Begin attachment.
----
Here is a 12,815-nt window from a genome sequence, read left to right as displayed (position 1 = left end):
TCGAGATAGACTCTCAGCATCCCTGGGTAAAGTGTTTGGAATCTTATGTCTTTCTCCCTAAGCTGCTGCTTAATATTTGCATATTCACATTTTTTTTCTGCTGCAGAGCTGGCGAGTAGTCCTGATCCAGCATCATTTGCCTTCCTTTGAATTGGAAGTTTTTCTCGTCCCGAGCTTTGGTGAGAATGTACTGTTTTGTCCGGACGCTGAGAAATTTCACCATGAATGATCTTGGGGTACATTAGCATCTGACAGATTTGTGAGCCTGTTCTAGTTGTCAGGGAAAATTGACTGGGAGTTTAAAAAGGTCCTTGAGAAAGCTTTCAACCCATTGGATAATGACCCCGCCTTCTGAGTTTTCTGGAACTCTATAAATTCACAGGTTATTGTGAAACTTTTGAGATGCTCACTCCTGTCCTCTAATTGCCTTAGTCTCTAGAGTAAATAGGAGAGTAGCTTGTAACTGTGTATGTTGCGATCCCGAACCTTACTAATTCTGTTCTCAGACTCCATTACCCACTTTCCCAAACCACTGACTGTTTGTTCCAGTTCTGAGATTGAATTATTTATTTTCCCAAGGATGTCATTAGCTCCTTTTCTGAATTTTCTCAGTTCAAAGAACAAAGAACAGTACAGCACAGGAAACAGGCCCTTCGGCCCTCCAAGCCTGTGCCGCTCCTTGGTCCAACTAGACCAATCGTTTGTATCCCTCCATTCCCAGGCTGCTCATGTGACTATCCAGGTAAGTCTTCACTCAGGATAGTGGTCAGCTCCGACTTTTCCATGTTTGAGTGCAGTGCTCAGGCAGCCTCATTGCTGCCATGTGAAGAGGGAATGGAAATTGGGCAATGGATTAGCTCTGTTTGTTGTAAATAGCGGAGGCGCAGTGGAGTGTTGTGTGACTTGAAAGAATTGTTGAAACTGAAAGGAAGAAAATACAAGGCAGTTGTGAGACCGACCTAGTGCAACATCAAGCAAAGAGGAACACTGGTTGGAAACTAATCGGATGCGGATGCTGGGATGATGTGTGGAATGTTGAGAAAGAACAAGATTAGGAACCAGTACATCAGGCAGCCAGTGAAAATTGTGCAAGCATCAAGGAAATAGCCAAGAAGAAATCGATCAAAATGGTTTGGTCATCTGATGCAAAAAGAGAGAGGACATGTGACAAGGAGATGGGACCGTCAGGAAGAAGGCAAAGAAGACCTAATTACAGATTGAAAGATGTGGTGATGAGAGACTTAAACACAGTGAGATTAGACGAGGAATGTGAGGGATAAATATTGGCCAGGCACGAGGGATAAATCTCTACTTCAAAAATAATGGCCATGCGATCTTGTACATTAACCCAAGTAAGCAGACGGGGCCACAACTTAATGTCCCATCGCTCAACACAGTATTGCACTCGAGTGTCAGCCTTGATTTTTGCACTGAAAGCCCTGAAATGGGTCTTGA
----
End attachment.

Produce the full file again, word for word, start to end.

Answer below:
Here is a 12,815-nt window from a genome sequence, read left to right as displayed (position 1 = left end):
TCGAGATAGACTCTCAGCATCCCTGGGTAAAGTGTTTGGAATCTTATGTCTTTCTCCCTAAGCTGCTGCTTAATATTTGCATATTCACATTTTTTTTCTGCTGCAGAGCTGGCGAGTAGTCCTGATCCAGCATCATTTGCCTTCCTTTGAATTGGAAGTTTTTCTCGTCCCGAGCTTTGGTGAGAATGTACTGTTTTGTCCGGACGCTGAGAAATTTCACCATGAATGATCTTGGGGTACATTAGCATCTGACAGATTTGTGAGCCTGTTCTAGTTGTCAGGGAAAATTGACTGGGAGTTTAAAAAGGTCCTTGAGAAAGCTTTCAACCCATTGGATAATGACCCCGCCTTCTGAGTTTTCTGGAACTCTATAAATTCACAGGTTATTGTGAAACTTTTGAGATGCTCACTCCTGTCCTCTAATTGCCTTAGTCTCTAGAGTAAATAGGAGAGTAGCTTGTAACTGTGTATGTTGCGATCCCGAACCTTACTAATTCTGTTCTCAGACTCCATTACCCACTTTCCCAAACCACTGACTGTTTGTTCCAGTTCTGAGATTGAATTATTTATTTTCCCAAGGATGTCATTAGCTCCTTTTCTGAATTTTCTCAGTTCAAAGAACAAAGAACAGTACAGCACAGGAAACAGGCCCTTCGGCCCTCCAAGCCTGTGCCGCTCCTTGGTCCAACTAGACCAATCGTTTGTATCCCTCCATTCCCAGGCTGCTCATGTGACTATCCAGGTAAGTCTTCACTCAGGATAGTGGTCAGCTCCGACTTTTCCATGTTTGAGTGCAGTGCTCAGGCAGCCTCATTGCTGCCATGTGAAGAGGGAATGGAAATTGGGCAATGGATTAGCTCTGTTTGTTGTAAATAGCGGAGGCGCAGTGGAGTGTTGTGTGACTTGAAAGAATTGTTGAAACTGAAAGGAAGAAAATACAAGGCAGTTGTGAGACCGACCTAGTGCAACATCAAGCAAAGAGGAACACTGGTTGGAAACTAATCGGATGCGGATGCTGGGATGATGTGTGGAATGTTGAGAAAGAACAAGATTAGGAACCAGTACATCAGGCAGCCAGTGAAAATTGTGCAAGCATCAAGGAAATAGCCAAGAAGAAATCGATCAAAATGGTTTGGTCATCTGATGCAAAAAGAGAGAGGACATGTGACAAGGAGATGGGACCGTCAGGAAGAAGGCAAAGAAGACCTAATTACAGATTGAAAGATGTGGTGATGAGAGACTTAAACACAGTGAGATTAGACGAGGAATGTGAGGGATAAATATTGGCCAGGCACGAGGGATAAATCTCTACTTCAAAAATAATGGCCATGCGATCTTGTACATTAACCCAAGTAAGCAGACGGGGCCACAACTTAATGTCCCATCGCTCAACACAGTATTGCACTCGAGTGTCAGCCTTGATTTTTGCACTGAAAGCCCTGAAATGGGTCTTGA